…there is a…subtle speech dynamic that disadvantages outsiders in the workplace: what an outsider says in the workplace can confirm or negate stereotypes of that outsider and make that outsider more or less racially salient. The talking white dynamic is not just about speaking with a certain accent; it is also about the content of what we say. Under this formulation of talking white, anything an African American says that has the potential to minimize the extent to which others perceive her to be black is “talking white.” On the flipside, anything she says that increases the extent to which others perceive her to be black is “talking black.” Within majority-white workplaces, talking white is more advantageous to an employee than talking black. This creates an incentive for black employees to work their speech so as to reduce the likelihood that their co-workers and managers will perceive what they say as talking black.


“Acting White?: Rethinking Race in Post-Racial America,” Devon W. Carbado and Mitu Gulati, pg 48

UCLA Law professor, Devon Carbado writes above quoted passage from his 2013 book, “Acting White?: Rethinking Race in Post-Racial America”. This is not my first reading of this particular book. This particular passage, however, strikes an accord with my present notions of Black Media Trust.

One aspect of Black Media Trust is its approach to racialized fictive kinship in global and local scopes. Specifically, we are mostly interested in how Blacks feel a sense of obligation, guilt, or shame when watching, hearing, or otherwise engaging images or voices of other Blacks. Black Media Trust seeks to expose and deter how this sense is manipulated by ruling parties for political or economic gains. 

As this above quote suggests, how US Blacks speak in workplace environments is not solely a subject of accent and dialect. Ideological positions and ideas associated with Blackness can also work to classify Black behavior as, well, “Black”. This particular observation concerns us here because media happens in workplaces. 

Black Media Trust attempts to address when and where Blackness is allowed, and for what purposes. If audiences who impact advertising budgets determine a particular behavior set and contextual set to signal Blackness, it is important to understand why it was allowed. Why is Blackness as a conversational artifact allowed in spaces where Blackness is frowned upon and Whyteness is a status symbol? 

Which Blacks are not so racially salient as to offend Whyte sensibilities enough to be representatives of US Blacks in this present neoliberal project?

Indoctrination & Democratic Ticket

“They get all the Negro vote, and after they get it, the Negro gets nothing in return. All they did when they got to Washington was give a few big Negroes big jobs. Those big Negroes didn’t need big jobs, they already had jobs. That’s camouflage, that’s trickery, that’s treachery, window-dressing. I’m not trying to knock out the Democrats for the Republicans, we’ll get to them in a minute. But it is true — you put the Democrats first and the Democrats put you last.
Look at it the way it is. What alibis do they use, since they control Congress and the Senate? What alibi do they use when you and I ask, “Well, when are you going to keep your promise?” They blame the Dixiecrats. What is a Dixiecrat? A Democrat. A Dixiecrat is nothing but a Democrat in disguise. The titular head of the Democrats is also the head of the Dixiecrats because the Dixiecrats are a part of the Democratic Party. The Democrats have never kicked the Dixiecrats out of the party. The Dixiecrats bolted themselves once, but the Democrats didn’t put them out. Imagine, these lowdown Southern segregationists put the Northern Democrats down. But the Northern Democrats have never put the Dixiecrats down. No, look at that thing the way it is. They have got a con game going on, a political con game, and you and I are in the middle. It’s time for you and me to wake up and start looking at it like it is, and trying to understand it like it is; and then we can deal with it like it is.”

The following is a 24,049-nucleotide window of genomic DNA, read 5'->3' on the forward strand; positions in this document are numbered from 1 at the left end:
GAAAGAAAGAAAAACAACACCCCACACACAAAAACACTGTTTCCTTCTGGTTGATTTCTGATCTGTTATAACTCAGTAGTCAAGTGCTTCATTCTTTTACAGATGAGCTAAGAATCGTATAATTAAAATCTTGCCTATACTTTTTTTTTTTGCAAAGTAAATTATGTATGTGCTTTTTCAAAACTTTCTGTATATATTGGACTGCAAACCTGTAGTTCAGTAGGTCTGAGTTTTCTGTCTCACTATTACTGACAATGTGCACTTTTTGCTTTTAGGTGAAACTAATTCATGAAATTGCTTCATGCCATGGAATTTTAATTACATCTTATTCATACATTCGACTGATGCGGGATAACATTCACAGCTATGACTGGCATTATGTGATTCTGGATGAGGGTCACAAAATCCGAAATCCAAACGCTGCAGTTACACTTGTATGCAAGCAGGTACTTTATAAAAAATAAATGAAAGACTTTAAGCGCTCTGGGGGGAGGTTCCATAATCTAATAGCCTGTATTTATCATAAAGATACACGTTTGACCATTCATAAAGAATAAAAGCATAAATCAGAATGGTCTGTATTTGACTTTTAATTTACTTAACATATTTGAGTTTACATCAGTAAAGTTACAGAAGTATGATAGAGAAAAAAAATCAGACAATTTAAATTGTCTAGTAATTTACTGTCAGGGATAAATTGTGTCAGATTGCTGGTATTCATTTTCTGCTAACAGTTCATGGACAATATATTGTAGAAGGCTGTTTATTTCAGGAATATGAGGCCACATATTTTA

Malcolm X(April 3, 1964), “Ballot Or The Bullet”

As of late, I have been reading through a few essays in Yale Review’s October 2018 volume . According to its typographic cover design and table of contents, this is its ‘Propaganda’ issue. As a student of communications and a practitioner of what we refer to around these parts as “GodFare”, I indulged my Self some. 

Within those pages, I found an interesting paragraph that I wish to quote at length for you here.


…sometimes manipulating beliefs, via propaganda or otherwise, is not necessary for the purposes of controlling action. The S.S. leader Heinrich Himmler noted that education in the concentration camps “consists of discipline, never of any kind of instruction on an ideological basis.” While Himmler’s stated rationale for the relative dearth of propaganda in the camps invoked an article of his particular racial ideology–that those interned were constitutionally incapable of receiving doctrine–the strategy can easily be understood purely in terms of cold political efficiency; there is no need to alter the beliefs of those whose actions are already subject to total physical domination. In the United States, mass incarceration and felony disenfranchisement have worked to minimize the power of black Americans as a constituency in electoral politics since tactics like poll taxes and literacy tests were done away with. In jurisdictions particularly affected by these policies, racist law-and-order propaganda needn’t be nuanced to capture the vote of the currently or formerly incarcerated, because these Americans can’t pull the lever for anyone. Once again, altering beliefs is rendered unnecessary, this time because the criminal justice system has already so severely constrained a class of people’s political actions.